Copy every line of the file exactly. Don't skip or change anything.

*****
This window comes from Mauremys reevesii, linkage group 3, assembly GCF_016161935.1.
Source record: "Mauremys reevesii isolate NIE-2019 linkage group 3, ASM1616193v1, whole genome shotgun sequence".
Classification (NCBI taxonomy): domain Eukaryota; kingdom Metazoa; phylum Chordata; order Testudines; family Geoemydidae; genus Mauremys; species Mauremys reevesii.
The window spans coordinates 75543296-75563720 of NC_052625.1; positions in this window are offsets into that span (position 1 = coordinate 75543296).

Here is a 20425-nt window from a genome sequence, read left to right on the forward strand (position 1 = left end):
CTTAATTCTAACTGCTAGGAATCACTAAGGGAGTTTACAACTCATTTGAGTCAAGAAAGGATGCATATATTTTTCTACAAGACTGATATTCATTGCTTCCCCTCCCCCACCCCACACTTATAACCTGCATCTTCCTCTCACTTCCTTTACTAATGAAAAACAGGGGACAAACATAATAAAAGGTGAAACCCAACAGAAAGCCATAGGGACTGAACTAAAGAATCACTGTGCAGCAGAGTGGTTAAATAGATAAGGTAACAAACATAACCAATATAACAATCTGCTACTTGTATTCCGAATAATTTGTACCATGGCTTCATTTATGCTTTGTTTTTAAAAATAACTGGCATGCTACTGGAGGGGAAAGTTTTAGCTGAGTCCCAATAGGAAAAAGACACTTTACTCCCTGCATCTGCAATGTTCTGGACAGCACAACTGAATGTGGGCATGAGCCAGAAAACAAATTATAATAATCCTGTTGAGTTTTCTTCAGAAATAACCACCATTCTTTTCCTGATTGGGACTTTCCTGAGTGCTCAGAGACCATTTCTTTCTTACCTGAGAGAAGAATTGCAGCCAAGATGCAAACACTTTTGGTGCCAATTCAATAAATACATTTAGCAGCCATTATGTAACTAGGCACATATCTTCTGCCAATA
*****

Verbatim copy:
This window comes from Mauremys reevesii, linkage group 3, assembly GCF_016161935.1.
Source record: "Mauremys reevesii isolate NIE-2019 linkage group 3, ASM1616193v1, whole genome shotgun sequence".
Classification (NCBI taxonomy): domain Eukaryota; kingdom Metazoa; phylum Chordata; order Testudines; family Geoemydidae; genus Mauremys; species Mauremys reevesii.
The window spans coordinates 75543296-75563720 of NC_052625.1; positions in this window are offsets into that span (position 1 = coordinate 75543296).

Here is a 20425-nt window from a genome sequence, read left to right on the forward strand (position 1 = left end):
CTTAATTCTAACTGCTAGGAATCACTAAGGGAGTTTACAACTCATTTGAGTCAAGAAAGGATGCATATATTTTTCTACAAGACTGATATTCATTGCTTCCCCTCCCCCACCCCACACTTATAACCTGCATCTTCCTCTCACTTCCTTTACTAATGAAAAACAGGGGACAAACATAATAAAAGGTGAAACCCAACAGAAAGCCATAGGGACTGAACTAAAGAATCACTGTGCAGCAGAGTGGTTAAATAGATAAGGTAACAAACATAACCAATATAACAATCTGCTACTTGTATTCCGAATAATTTGTACCATGGCTTCATTTATGCTTTGTTTTTAAAAATAACTGGCATGCTACTGGAGGGGAAAGTTTTAGCTGAGTCCCAATAGGAAAAAGACACTTTACTCCCTGCATCTGCAATGTTCTGGACAGCACAACTGAATGTGGGCATGAGCCAGAAAACAAATTATAATAATCCTGTTGAGTTTTCTTCAGAAATAACCACCATTCTTTTCCTGATTGGGACTTTCCTGAGTGCTCAGAGACCATTTCTTTCTTACCTGAGAGAAGAATTGCAGCCAAGATGCAAACACTTTTGGTGCCAATTCAATAAATACATTTAGCAGCCATTATGTAACTAGGCACATATCTTCTGCCAATA